The Journal of Extension -

February 2013 // Volume 51 // Number 1 // Editorial // v51-1ed1

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JOE By the Numbers 2012

In "JOE by the Numbers 2012" I report on the 2012 submission and readership rates and announce JOE's current acceptance rate: 27.8%. I also highlight the Top 50 Most Read Articles lists, pointing out that several entries were published in 1984. (All JOE articles still "live" and can still "speak" to us.) "February JOE" makes note of the Commentary, whose author asks for feedback; two articles that describe model Extension efforts; and three that discuss engaging our audiences.

Laura Hoelscher
Editor, Journal of Extension
Department of Agricultural Communication
Purdue University
West Lafayette, Indiana

JOE by the Numbers 2012

As usual this time of year, I report on the previous year's submission rate and readership statistics. And I announce JOE's current acceptance rate. I also call attention to one of the most interesting features of the JOE site (and one that should interest many of you, too).

Submission Rate

JOE received 284 submissions in 2012. That's our third highest submission rate.

Readership Statistics

In 2012, there were 1,083,557 "visitors" to the JOE site who viewed 1,592,144 pages. JOE is now using newer statistics collection software that better filters "bots" and search engine crawlers. You can find readership statistics from 1998 through 2012 and definitions of terms at <>.

Also in 2012, JOE attracted readers from ~ 221 nations and territories. Among the top 10 nations and territories accessing JOE, the United States, not surprisingly, was number one, with 475,568 visits, and Pakistan was number 10, with 11,375 visits. You can find these nations and territories listed at <>.

Acceptance Rate

In 2003, we started collecting the data that would allow us to post an annual acceptance rate for JOE, but posting annual acceptance rates caused confusion. It also failed to account for submissions that were submitted in one year but reviewed in another. We now have enough reliable data from enough years to post a single rate.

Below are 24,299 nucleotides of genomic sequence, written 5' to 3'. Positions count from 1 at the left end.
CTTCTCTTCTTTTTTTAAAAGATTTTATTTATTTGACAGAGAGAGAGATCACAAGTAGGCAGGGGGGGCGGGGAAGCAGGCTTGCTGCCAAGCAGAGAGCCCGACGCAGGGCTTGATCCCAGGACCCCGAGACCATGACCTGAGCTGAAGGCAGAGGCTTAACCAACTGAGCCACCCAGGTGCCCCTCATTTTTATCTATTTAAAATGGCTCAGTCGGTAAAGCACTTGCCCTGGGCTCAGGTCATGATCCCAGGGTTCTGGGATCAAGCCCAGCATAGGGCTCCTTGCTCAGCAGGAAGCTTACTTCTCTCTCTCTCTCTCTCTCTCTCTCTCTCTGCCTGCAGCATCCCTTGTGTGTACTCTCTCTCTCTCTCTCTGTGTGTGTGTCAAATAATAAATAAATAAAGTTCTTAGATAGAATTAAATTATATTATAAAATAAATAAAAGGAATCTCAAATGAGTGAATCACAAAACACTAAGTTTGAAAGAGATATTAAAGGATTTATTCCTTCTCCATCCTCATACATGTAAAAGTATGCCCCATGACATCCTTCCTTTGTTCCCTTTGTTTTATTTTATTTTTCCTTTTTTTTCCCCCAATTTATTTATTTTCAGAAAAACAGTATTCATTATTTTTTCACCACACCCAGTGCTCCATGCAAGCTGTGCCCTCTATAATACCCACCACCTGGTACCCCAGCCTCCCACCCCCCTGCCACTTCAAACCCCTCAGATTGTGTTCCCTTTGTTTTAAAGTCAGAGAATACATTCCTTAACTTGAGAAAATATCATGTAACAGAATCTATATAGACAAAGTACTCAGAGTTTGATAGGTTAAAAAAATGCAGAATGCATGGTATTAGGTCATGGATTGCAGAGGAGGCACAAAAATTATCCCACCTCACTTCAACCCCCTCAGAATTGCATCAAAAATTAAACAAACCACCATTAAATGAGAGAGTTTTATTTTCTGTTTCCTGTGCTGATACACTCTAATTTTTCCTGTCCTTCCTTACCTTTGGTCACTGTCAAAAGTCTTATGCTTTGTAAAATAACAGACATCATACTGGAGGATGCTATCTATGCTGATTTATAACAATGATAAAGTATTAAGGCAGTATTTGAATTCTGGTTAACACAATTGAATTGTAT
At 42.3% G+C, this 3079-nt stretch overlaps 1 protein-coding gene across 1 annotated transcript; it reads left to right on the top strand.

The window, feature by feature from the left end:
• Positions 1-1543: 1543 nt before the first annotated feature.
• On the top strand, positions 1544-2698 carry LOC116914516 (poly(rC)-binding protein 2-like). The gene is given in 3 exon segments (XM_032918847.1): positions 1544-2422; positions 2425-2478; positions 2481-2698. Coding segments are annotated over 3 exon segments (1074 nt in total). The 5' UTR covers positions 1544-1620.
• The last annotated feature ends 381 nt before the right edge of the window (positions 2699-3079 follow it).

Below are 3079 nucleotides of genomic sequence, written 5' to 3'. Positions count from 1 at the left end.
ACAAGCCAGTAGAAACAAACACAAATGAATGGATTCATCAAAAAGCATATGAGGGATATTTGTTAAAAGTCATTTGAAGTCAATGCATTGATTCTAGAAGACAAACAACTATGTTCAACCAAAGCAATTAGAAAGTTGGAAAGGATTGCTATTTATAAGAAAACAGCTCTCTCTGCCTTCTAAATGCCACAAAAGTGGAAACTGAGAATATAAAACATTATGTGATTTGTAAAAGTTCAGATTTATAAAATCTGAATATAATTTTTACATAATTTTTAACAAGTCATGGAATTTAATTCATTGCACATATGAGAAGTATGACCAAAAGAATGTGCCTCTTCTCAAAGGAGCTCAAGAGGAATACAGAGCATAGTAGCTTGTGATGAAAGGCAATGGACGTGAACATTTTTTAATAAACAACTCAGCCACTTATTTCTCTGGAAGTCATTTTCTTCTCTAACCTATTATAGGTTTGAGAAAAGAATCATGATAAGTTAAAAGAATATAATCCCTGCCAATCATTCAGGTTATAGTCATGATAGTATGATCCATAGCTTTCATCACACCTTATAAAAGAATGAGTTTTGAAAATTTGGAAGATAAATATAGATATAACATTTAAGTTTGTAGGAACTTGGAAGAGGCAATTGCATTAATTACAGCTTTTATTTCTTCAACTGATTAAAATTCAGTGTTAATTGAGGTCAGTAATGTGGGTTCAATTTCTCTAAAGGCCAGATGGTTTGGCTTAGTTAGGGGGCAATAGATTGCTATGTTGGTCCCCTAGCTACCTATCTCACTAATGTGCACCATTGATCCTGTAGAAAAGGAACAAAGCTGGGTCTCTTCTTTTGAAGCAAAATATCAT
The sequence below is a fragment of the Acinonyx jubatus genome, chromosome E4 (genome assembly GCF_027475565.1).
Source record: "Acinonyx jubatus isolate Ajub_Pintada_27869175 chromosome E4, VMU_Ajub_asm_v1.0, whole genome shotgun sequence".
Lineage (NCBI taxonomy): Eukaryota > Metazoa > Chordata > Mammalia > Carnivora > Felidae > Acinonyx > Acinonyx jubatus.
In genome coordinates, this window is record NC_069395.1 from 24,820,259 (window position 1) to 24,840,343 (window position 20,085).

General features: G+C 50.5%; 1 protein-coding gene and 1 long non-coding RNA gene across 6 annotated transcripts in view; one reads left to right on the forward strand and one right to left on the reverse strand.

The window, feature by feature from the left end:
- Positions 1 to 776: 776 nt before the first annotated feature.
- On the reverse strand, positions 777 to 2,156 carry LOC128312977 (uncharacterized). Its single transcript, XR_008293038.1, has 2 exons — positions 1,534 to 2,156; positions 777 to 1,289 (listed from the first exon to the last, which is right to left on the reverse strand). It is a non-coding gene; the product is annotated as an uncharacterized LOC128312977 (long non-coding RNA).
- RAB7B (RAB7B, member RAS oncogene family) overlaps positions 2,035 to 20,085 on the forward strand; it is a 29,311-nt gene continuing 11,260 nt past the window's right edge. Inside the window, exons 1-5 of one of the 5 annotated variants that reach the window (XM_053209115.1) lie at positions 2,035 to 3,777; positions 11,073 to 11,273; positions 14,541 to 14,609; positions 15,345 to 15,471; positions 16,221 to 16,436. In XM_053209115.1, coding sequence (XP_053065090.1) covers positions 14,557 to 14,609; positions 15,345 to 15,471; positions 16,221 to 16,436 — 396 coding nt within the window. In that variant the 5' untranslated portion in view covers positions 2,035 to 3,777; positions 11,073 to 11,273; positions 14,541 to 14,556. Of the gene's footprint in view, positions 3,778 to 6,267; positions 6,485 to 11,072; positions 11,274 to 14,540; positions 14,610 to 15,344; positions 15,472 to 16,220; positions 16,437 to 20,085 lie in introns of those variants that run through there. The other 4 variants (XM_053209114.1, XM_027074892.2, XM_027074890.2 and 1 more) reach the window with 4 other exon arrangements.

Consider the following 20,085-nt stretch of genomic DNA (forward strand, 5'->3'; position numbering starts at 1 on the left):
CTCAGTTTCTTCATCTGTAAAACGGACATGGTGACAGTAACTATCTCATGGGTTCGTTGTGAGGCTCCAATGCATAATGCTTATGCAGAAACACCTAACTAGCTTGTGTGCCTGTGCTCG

JOE's current acceptance rate is the same as last year's: 27.8%. (This figure is the average of data from 2008 through 2012.) JOE is a rigorous journal in which Extension professionals and other scholars can be proud to be published.

The Top 50 Most Read Articles

Now to one of my favorite features.

You can find the list of the Top 50 Most Read Articles in 2012 as well as lists from 2005 to 2012 at <>. Included are indications of which articles are new to the list and how the articles ranked in the previous year. There's a lot of movement in the Top 50 lists from year to year. For example, one article on the 2012 list rose 21 places in the ranking, and another rose 18 places. It all makes for interesting reading and potentially valuable information.

You'll see that there are 14 entries in the 2012 list that weren't in the 2011 list. Some articles on the list were published as early as 1984, and others were published in 2012. This reinforces a singular advantage of Web-based journals like JOE—all of the articles still "live" and "speak."

These lists are certainly not a reflection on the quality of the JOE articles that "made the lists" as opposed to those that didn't. But they do say a lot about the degree of interest readers from around the world have in some of the topics discussed in JOE.

February JOE

The Commentary in this issue is "Sextension?" <>. The author makes this request:

Are you ready and willing to share how you have been helping individuals and families when it comes to sexual health? . . . Maybe you are doing something or have strong opinions either in support for or against assisting families in this way. If so, I would like to hear your voice.

In my December 2012 Editor's Page, I reminded JOE readers of the Discussion Forum feature that accompanies JOE Commentaries. It's made to order. Let the author and the rest of us hear your voice on this issue.

The first three Features and a number of other articles discuss the all-important topic of evaluation. And I'm singling out the next two, "The PNW Model: Lessons from Extension's Most Successful Regional Publishing Program"<> and "The Healthy Homes Partnership: A Cooperative Extension Model" <>, for describing Extension efforts that are truly models for us all.

And the first three Ideas at Work articles, "Nature's Notebook and Extension: Engaging Citizen-Scientists and 4-H Youth to Observe a Changing Environment" <>, "The Data Party: Involving Stakeholders in Meaningful Data Analysis" <>, and "Using Social Media to Involve the Public in Wildlife Research — the SNAMP Fisher Sock Collection Drive" <>, are all notable for their emphasis on engaging our audiences.

I've taken note of only six of the 36 notable articles in the February issue.